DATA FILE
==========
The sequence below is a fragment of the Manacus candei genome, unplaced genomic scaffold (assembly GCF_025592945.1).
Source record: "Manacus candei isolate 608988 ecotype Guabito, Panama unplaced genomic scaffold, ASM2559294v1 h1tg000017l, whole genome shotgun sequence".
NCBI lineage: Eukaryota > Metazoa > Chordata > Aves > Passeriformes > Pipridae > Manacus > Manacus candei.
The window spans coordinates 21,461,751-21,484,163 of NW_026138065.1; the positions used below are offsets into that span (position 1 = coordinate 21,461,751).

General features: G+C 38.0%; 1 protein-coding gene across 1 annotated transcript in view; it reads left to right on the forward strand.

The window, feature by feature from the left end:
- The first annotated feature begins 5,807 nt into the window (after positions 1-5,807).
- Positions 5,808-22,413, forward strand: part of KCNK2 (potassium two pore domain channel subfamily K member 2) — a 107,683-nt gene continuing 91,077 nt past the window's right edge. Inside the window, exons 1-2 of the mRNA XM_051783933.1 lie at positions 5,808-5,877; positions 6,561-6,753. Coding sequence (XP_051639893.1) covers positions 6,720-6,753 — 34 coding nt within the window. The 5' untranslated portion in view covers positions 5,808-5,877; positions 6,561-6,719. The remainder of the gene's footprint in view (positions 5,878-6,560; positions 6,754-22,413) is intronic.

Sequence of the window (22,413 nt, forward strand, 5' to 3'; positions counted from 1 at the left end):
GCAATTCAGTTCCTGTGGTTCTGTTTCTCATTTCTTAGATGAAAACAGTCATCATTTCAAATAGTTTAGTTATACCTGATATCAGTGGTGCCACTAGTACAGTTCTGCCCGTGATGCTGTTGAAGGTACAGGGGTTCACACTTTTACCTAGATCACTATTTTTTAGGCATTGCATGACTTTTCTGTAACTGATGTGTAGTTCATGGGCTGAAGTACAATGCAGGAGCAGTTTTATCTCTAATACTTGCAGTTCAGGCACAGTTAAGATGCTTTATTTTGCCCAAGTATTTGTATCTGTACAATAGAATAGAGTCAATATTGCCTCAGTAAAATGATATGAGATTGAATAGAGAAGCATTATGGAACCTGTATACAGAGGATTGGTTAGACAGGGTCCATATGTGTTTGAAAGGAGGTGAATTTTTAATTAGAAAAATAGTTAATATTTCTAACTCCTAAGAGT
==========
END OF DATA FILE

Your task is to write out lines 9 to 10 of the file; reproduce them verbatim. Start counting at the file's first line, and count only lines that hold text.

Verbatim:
Sequence of the window (22,413 nt, forward strand, 5' to 3'; positions counted from 1 at the left end):
GCAATTCAGTTCCTGTGGTTCTGTTTCTCATTTCTTAGATGAAAACAGTCATCATTTCAAATAGTTTAGTTATACCTGATATCAGTGGTGCCACTAGTACAGTTCTGCCCGTGATGCTGTTGAAGGTACAGGGGTTCACACTTTTACCTAGATCACTATTTTTTAGGCATTGCATGACTTTTCTGTAACTGATGTGTAGTTCATGGGCTGAAGTACAATGCAGGAGCAGTTTTATCTCTAATACTTGCAGTTCAGGCACAGTTAAGATGCTTTATTTTGCCCAAGTATTTGTATCTGTACAATAGAATAGAGTCAATATTGCCTCAGTAAAATGATATGAGATTGAATAGAGAAGCATTATGGAACCTGTATACAGAGGATTGGTTAGACAGGGTCCATATGTGTTTGAAAGGAGGTGAATTTTTAATTAGAAAAATAGTTAATATTTCTAACTCCTAAGAGT